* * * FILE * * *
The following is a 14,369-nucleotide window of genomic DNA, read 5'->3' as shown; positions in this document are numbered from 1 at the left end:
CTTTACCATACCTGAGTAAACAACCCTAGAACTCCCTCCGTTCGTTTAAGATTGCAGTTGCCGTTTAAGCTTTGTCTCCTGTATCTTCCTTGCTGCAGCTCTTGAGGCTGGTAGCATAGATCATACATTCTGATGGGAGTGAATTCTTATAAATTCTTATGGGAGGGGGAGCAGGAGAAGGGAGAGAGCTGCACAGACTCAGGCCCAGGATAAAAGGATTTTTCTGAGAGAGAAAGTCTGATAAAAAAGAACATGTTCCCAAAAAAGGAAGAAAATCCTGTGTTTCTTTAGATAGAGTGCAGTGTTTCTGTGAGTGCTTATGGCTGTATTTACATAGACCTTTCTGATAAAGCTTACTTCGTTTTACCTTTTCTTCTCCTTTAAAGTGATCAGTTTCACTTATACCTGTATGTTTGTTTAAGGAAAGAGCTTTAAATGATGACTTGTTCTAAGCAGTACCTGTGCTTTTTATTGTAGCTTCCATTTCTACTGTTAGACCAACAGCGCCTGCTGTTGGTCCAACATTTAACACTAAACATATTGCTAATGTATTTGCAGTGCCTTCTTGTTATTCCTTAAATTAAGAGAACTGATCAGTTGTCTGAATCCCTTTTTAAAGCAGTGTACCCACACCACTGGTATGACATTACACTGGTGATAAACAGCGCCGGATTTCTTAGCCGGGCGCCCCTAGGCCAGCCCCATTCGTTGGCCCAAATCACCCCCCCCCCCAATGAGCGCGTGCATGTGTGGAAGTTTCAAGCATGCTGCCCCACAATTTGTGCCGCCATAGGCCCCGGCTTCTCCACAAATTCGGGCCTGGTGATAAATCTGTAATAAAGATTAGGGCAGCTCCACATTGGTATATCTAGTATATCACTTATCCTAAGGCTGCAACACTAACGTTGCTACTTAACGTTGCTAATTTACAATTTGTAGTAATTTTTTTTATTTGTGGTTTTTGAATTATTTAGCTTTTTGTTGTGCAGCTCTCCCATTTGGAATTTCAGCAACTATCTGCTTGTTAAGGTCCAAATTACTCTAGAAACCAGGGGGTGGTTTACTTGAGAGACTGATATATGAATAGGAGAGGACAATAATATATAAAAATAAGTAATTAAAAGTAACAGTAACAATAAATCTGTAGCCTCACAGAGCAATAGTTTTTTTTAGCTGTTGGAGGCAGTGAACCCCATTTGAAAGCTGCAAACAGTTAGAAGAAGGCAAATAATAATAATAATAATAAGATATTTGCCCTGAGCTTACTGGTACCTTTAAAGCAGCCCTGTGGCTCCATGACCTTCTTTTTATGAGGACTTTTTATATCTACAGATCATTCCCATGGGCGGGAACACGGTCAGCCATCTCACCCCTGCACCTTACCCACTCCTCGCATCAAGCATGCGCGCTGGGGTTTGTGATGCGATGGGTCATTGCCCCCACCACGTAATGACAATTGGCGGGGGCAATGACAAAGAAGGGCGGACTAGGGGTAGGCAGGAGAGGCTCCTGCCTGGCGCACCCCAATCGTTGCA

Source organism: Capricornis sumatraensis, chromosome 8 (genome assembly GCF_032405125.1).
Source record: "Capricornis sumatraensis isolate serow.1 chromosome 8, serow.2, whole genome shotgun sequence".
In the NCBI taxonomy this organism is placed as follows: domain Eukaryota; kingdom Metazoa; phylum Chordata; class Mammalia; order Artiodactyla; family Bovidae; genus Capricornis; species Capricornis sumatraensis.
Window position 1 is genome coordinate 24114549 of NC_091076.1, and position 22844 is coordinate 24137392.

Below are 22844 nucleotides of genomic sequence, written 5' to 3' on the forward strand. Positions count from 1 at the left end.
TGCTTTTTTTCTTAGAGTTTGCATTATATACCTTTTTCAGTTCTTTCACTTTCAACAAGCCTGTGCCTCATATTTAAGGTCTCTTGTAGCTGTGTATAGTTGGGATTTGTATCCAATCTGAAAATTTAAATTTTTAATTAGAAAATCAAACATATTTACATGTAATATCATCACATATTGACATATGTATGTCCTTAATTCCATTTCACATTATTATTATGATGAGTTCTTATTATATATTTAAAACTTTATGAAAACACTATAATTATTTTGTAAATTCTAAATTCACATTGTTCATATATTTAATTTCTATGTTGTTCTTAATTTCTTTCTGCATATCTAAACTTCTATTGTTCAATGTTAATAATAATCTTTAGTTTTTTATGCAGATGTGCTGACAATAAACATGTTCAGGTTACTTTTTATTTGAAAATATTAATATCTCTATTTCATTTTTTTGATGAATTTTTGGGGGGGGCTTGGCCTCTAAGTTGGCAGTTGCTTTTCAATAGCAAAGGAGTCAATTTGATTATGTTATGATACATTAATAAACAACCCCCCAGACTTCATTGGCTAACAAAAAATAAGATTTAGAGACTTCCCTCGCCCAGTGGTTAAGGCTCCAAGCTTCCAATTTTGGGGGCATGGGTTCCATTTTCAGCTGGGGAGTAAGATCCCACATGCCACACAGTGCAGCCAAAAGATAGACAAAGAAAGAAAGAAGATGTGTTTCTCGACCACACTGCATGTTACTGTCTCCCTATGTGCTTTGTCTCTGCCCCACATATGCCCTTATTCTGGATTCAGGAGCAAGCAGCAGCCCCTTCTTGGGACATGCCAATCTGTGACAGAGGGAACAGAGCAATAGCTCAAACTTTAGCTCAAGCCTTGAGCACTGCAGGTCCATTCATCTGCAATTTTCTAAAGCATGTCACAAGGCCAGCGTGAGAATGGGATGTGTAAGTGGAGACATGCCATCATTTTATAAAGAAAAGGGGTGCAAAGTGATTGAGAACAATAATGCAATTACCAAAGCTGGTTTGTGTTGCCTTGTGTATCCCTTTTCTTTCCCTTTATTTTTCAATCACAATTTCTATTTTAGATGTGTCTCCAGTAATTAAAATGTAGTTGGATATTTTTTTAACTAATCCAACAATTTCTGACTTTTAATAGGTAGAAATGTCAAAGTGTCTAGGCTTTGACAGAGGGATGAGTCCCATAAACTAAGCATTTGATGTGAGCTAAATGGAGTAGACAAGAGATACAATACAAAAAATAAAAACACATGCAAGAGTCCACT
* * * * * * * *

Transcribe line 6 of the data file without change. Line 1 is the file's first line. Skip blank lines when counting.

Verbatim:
Window position 1 is genome coordinate 24114549 of NC_091076.1, and position 22844 is coordinate 24137392.